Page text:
The Handmaid’s Tale could last for 10 seasons, according to the boss of streaming service Hulu.
The first series of the dystopian drama was based on Margaret Atwood’s 1985 novel, but went beyond the book’s plot for the current second season.
A third has been commissioned and Hulu chief executive Randy Freer said the show could last well beyond that.
“I hope, as success goes, there’s 10 seasons of The Handmaid’s Tale,” he told Variety.
He revealed that writers had already started work on the scripts for the third series.
“The creative process will determine, is it a fourth season, is it five seasons?” he said.
“And I think that’s one of the benefits for creators in the streaming world – shows can take a natural progression, they can live for as long as they should live or they can end.”
The first series of the drama, which is shown in Channel 4 in the UK, won five Emmy Awards last year, including best drama series and best actress for Elisabeth Moss.
But it’s not necessarily a good thing for hit shows to be prolonged for as long as possible.
Caroline Crampton, co-host of The New Statesman’s culture podcast Srsly, said she was “absolutely not” relishing the prospect of another eight seasons of The Handmaid’s Tale.
“I’m barely on board with the fact that they’ve made a second series, to be honest,” she said.
“I think they’ve lost the reason why people loved the first series and indeed loved the book – it had this very well-constructed narrative arc. When it got to the natural ending point of that person’s story, it stopped.
“There’s not always necessarily a reason to keep going just because people are watching it.”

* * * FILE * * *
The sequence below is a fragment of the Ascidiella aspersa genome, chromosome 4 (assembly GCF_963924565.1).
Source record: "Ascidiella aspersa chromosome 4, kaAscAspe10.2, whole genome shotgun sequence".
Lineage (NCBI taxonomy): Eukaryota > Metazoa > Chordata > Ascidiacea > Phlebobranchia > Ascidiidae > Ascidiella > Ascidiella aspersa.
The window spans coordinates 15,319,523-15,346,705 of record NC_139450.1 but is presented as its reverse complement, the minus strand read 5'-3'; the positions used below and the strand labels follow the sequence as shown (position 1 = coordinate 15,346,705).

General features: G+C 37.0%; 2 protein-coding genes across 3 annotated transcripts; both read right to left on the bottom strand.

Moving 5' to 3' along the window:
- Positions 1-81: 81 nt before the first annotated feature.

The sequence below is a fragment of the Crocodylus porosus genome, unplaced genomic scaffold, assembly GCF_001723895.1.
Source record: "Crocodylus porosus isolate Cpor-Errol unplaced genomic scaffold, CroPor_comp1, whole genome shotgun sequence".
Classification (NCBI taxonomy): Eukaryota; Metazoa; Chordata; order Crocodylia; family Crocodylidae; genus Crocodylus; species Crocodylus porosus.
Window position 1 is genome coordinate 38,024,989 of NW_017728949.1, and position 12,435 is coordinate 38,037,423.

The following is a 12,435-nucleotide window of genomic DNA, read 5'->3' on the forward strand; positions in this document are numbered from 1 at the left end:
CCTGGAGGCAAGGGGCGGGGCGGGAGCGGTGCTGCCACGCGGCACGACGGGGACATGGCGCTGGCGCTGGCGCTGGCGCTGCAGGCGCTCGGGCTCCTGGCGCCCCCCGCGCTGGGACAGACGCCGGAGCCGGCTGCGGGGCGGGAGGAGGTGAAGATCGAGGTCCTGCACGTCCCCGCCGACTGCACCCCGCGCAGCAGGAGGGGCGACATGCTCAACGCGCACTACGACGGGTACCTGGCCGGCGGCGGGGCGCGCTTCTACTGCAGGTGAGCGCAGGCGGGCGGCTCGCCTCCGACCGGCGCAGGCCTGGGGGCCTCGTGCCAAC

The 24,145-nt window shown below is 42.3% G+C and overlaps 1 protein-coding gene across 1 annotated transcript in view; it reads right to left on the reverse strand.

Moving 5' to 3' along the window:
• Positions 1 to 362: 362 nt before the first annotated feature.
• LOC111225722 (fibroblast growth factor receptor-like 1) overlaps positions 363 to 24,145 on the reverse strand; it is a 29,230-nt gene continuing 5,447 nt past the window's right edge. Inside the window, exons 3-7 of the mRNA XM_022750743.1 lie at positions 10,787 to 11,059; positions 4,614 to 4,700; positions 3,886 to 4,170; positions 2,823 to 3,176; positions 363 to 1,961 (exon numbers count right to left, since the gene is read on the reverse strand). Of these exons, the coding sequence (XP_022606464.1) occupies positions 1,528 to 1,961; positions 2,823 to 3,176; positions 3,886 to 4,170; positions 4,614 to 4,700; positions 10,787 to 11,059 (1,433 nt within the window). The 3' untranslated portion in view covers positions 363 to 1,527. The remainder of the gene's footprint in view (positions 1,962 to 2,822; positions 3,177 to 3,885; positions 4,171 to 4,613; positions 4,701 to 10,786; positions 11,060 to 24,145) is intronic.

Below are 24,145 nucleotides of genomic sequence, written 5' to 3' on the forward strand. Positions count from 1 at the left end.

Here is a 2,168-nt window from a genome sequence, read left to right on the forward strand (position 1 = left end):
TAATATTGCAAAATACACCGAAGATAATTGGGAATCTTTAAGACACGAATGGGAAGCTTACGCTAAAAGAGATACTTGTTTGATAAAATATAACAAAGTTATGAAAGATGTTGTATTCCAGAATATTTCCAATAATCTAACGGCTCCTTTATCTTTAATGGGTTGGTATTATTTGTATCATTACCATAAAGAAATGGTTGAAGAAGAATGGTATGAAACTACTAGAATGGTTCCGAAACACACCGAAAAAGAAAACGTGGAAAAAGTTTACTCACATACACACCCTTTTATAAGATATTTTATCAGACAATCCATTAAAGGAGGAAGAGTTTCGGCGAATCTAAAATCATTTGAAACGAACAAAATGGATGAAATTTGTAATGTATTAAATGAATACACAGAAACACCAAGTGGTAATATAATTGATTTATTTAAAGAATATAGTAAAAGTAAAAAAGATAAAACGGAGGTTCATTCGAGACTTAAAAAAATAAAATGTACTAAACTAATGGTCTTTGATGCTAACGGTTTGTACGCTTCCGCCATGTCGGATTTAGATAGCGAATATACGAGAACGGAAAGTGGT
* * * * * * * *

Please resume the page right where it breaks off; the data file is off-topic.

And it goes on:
For TV executives, however, it’s “a long-running temptation” to keep a show going for commercial reasons.
But she adds: “If you’re looking purely from the quality point of view and what the right thing to do by the story is, then I don’t think it does make sense.”
In Emmy Awards history, shows are most likely to be nominated for outstanding drama series for their second series, and the likelihood of being shortlisted – an indicator of quality – drops off after that.
Four shows that kept up the quality
Game of Thrones
The final season is coming in 2019… but up to now, the show’s ratings and levels of obsession have gone up with each of the seven seasons so far.
It bucked the usual Emmy trend by winning its first best drama series award relatively late, for season five, and retained the trophy the following year.
Law & Order
This is the only modern show to nominated for the outstanding drama series Emmy beyond series seven. In fact, the landmark New York crime drama was nominated 11 times, the last for its 12th season in 2002.
That 12th series was also a high point for the ratings – although it did carry on for eight more series before being cancelled. However its life has carried on through various spin-offs.
The Baltimore-set show kept thing fresh by expanding its horizons to focus on a new aspect of gritty city life in every season, following the drug trade, the port, politics, schools and the press.
What better way to rejuvenate a TV show than to regenerate its star (and showrunner) every few years? That has kept Doctor Who going strong for 55 years (albeit with a long gap in the 1990s and 2000s).
Four show’s that went off the boil
Glee was an uplifting and enlightened phenomenon when it began in 2009, and continued to be must-see for three years – but lost its way (and much of its audience) when the class graduated, and was finally silenced in 2015.
Everybody has a soft spot for The Simpsons, but it’s hard to deny that they just couldn’t live up to their own high standards for all 29 seasons (and counting). Most fans agree that it hit its peak of comedic genius around seasons three and four in the early 1990s.
…the plot. The mystery about the plane crash on a mysterious desert island was groundbreaking and captivating when it started in 2004, but in an attempt to spin out its success it went down too many rabbit holes and created too many questions and not enough answers.
Westworld has only been going for two seasons – the second of which has just reached a climax – but after the acclaimed opening series, the follow-up has left lots of viewers scratching their heads and struggling to care. There will be a series three. Of course.